Gretna, VA - Folks in Gretna always knew the rich history of the town. Now, people across the state will get to learn about it too.
Part of Gretna's downtown area has been added to the Virginia Landmarks Register.
With the addition of Gretna's Commercial Historic District to the Register, officials hope that this will spur new tourism in the downtown area.
The town has already seen a lot of growth in the last few years, and locals say it will only get better.
Elva Mattox owns an antique store on Main Street.
"Gretna is just a wonderful little town. We are just tickled to death to be here, " Mattox said.
She looks forward to the new interest and opportunity Gretna's landmark designation will bring to the area.
"I think it's going to grow. It's got nowhere to go but up and I think the historical designation will bring people in, so we're real pleased with it, " Mattox said.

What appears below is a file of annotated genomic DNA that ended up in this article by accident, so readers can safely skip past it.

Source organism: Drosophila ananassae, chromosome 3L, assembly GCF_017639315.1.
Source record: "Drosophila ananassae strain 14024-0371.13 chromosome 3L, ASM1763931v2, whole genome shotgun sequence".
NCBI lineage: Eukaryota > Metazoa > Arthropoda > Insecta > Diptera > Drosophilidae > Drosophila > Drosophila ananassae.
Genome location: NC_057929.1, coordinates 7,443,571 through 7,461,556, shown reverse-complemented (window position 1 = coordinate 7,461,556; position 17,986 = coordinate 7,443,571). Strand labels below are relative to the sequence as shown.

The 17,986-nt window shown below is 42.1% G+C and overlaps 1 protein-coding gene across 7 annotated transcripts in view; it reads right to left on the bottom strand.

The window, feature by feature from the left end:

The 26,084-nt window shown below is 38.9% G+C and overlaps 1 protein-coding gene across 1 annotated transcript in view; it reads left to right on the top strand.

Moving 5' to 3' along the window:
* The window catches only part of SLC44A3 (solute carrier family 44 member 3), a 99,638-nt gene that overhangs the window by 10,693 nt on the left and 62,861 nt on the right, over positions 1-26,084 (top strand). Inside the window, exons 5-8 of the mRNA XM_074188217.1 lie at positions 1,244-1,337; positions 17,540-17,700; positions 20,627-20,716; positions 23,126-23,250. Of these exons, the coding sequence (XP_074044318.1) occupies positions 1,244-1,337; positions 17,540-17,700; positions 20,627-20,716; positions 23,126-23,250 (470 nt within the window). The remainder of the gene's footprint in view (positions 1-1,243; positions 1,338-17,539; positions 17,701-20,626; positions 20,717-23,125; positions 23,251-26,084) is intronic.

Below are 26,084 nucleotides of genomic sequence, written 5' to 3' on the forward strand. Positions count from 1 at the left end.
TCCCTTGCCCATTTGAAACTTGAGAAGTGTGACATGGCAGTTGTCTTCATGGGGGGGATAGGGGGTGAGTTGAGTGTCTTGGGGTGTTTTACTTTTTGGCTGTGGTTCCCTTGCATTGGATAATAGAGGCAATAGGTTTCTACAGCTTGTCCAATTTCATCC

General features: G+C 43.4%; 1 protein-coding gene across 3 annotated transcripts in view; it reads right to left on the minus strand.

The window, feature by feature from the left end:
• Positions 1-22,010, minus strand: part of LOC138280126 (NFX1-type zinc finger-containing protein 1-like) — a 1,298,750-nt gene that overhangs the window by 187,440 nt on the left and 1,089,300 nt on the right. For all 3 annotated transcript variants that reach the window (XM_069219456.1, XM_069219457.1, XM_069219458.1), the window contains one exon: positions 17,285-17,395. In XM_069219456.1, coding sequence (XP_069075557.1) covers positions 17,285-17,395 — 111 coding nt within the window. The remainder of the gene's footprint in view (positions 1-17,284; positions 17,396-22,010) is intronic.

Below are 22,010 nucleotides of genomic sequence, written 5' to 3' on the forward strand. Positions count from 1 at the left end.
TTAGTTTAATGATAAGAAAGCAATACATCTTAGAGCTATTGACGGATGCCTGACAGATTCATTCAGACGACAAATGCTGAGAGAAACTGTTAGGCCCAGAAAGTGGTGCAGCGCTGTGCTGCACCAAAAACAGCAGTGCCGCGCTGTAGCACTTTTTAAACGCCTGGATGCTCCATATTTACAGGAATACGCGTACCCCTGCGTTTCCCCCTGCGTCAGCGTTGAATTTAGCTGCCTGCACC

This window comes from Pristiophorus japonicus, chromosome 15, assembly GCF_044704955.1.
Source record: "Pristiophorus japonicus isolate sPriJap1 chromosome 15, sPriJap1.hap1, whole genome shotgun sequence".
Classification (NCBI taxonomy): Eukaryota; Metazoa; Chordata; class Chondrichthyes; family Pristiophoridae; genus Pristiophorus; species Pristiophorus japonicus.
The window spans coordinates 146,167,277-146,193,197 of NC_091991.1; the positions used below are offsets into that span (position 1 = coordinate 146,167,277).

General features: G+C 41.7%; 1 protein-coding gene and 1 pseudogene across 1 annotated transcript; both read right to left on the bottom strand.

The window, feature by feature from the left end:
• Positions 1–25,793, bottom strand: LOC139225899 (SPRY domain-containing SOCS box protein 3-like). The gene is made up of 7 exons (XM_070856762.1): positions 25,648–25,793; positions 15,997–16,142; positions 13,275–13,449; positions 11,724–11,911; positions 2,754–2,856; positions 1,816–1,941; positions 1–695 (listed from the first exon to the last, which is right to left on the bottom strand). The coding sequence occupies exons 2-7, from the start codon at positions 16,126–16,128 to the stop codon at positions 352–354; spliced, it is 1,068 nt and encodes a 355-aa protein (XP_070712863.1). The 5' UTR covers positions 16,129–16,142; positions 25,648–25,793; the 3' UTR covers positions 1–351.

What used to be a railroad town, Gretna boasts unique architecture that dates back to the late 1800's.
Preservation Virginia Representative Sonja Ingram worked with the town for more than two years to secure its place on the register.
"This just sort of piggybacks on what they've already done. It sort of solidifies...yes, Gretna is a nice, historic town, " said Ingram.
Business owners who choose to remodel will now be eligible for tax credits if they retain the building's historic character.
The town manager hopes the next step will be a spot on the National Register of Historic Places.
"It'll mean much more exposure. I guess as they say on TV, it would 'turn it up a notch.' It will be a lot better, " said David Lilly.
With the upcoming Strawberry and Wine Festival and new businesses opening downtown, officials hope to see an increase in tourism.
For most, this honor is proof that "the little town that could" has come a long way.
"Gretna's growing. There's no doubt about it. We're definitely on a roll, " said Lilly.
The town's first McDonald's opened its doors last year, and they're looking forward to getting new medical centers from Centra and DRMC.
Lilly says that growth is only a sign of what's to come for the town.